Tuesday, July 10, 2012

Second Look Resentencing: The Human Costs Of The BOP’s Restrictive Implementation Of Compassionate Release

Phillip Smith contacted our office because, even though he had been diagnosed with a terminal illness, the Bureau of Prisons refused to allow his sentencing judge to decide whether to grant a motion to reduce his sentence and let him die at home. After about two weeks of litigation, the BOP agreed to file the motion, which the judge immediately signed. After release, Phillip sat down with us to describe his experience with a system that failed to even alert his judge to his terminal illness until he had almost no time left. The video with Phillip's story in his own words is available here. Phillip died a week after the interview.

Legal arguments are one thing; the practical and human costs are another. Phillip hoped that by putting a human face on the problem, things would change for the hundreds of prisoners whose sentencing judges never even know of the extraordinary and compelling circumstances that warrant a second look resentencing. To put the issue into perspective, here are three posts that provide relevant historical and legal links:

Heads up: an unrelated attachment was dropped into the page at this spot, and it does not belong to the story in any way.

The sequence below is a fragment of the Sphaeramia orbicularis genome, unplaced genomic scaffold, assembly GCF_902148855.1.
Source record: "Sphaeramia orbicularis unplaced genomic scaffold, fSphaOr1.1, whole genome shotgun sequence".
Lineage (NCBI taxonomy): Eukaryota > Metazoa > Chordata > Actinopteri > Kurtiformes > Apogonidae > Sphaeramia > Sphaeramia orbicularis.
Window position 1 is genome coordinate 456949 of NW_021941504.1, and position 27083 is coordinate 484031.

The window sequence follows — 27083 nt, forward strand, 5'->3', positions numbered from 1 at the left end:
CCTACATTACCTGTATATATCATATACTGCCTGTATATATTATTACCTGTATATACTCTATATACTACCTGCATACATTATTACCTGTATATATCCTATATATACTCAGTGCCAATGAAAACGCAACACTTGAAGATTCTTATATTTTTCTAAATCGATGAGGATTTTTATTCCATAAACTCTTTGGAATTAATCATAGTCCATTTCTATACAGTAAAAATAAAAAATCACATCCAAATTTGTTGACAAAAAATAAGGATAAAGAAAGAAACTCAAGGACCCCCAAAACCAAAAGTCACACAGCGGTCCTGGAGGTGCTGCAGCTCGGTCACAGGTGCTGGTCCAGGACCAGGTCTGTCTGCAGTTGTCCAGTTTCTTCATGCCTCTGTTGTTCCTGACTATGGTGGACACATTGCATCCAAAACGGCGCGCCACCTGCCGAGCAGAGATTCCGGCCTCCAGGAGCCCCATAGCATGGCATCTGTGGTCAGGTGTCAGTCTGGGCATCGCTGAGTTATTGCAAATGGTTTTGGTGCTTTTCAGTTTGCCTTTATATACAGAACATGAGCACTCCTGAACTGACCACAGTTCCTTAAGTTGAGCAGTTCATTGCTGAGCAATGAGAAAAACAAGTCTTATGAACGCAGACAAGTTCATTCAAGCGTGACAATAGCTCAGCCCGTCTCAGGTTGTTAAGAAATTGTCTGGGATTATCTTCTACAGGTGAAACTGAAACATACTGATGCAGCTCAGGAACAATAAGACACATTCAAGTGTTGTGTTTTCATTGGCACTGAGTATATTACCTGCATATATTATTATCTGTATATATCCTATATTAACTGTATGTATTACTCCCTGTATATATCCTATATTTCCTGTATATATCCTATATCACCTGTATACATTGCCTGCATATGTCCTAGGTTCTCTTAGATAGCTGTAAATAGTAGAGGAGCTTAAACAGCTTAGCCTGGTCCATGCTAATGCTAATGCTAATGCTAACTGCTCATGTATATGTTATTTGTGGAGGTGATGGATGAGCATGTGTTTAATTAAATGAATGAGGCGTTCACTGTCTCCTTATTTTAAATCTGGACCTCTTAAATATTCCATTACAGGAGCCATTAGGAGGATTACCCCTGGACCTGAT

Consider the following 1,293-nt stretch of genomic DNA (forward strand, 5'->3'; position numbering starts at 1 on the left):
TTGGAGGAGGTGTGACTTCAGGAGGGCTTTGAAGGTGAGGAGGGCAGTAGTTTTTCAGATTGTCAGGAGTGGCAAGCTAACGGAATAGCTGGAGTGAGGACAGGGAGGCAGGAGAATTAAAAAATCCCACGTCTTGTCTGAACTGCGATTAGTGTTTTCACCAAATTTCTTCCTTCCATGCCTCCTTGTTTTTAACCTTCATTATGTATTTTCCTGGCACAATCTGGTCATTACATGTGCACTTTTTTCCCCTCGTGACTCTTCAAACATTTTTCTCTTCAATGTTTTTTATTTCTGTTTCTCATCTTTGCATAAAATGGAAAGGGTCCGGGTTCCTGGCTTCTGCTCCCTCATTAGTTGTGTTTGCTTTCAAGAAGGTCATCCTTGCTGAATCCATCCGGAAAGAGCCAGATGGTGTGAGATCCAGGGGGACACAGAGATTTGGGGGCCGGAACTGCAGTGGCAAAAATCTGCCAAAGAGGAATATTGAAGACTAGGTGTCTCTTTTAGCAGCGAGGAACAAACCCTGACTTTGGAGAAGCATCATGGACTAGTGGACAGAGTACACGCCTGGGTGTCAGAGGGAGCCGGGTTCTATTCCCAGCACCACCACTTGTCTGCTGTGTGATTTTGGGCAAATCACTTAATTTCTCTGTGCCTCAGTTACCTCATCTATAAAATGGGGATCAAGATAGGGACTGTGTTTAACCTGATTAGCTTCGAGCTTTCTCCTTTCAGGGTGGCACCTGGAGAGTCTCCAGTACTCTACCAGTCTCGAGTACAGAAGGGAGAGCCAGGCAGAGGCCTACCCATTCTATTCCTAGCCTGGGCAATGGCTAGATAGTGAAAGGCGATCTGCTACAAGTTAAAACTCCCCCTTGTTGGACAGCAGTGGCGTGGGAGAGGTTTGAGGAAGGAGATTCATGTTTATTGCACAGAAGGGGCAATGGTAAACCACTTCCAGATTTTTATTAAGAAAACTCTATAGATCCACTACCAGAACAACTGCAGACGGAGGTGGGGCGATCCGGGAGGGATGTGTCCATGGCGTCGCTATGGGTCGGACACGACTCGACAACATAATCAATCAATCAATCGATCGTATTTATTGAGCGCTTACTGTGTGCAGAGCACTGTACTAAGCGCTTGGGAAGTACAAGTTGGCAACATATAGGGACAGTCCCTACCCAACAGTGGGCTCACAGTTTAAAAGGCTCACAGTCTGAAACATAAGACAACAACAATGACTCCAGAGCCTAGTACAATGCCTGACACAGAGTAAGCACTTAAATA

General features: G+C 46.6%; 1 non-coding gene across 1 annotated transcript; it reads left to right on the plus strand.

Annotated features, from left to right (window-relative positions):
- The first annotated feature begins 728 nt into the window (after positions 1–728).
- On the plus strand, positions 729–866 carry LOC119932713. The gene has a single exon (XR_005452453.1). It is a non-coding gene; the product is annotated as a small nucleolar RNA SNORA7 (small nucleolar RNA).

• The pleadings and a fuller description of legal issues in Phillip's legal case are set out in Putting The Compassion Into "Compassionate Release"

• The federal defenders' hopeful view of the Sentencing Commission’s 2007 interpretation of the second look statute and their legal objections filed that year to the BOP's rules are set out in Neglected Compassion: Reduction Of Federal Prison Terms Under 18 U.S.C. § 3582(c)(1)

• The analysis of overall BOP policies and practices resulting in over-incarceration, including the failure to fully implement the second look statute, are set out in GAO Shows BOP How To Save Millions By Implementing Ameliorative Sentencing Statutes

We can hope that the powerful legal arguments, with the powerful practical and humane considerations, will someday lead to real change.

Steve Sady, Chief Deputy Federal Public Defender, Portland, Oregon


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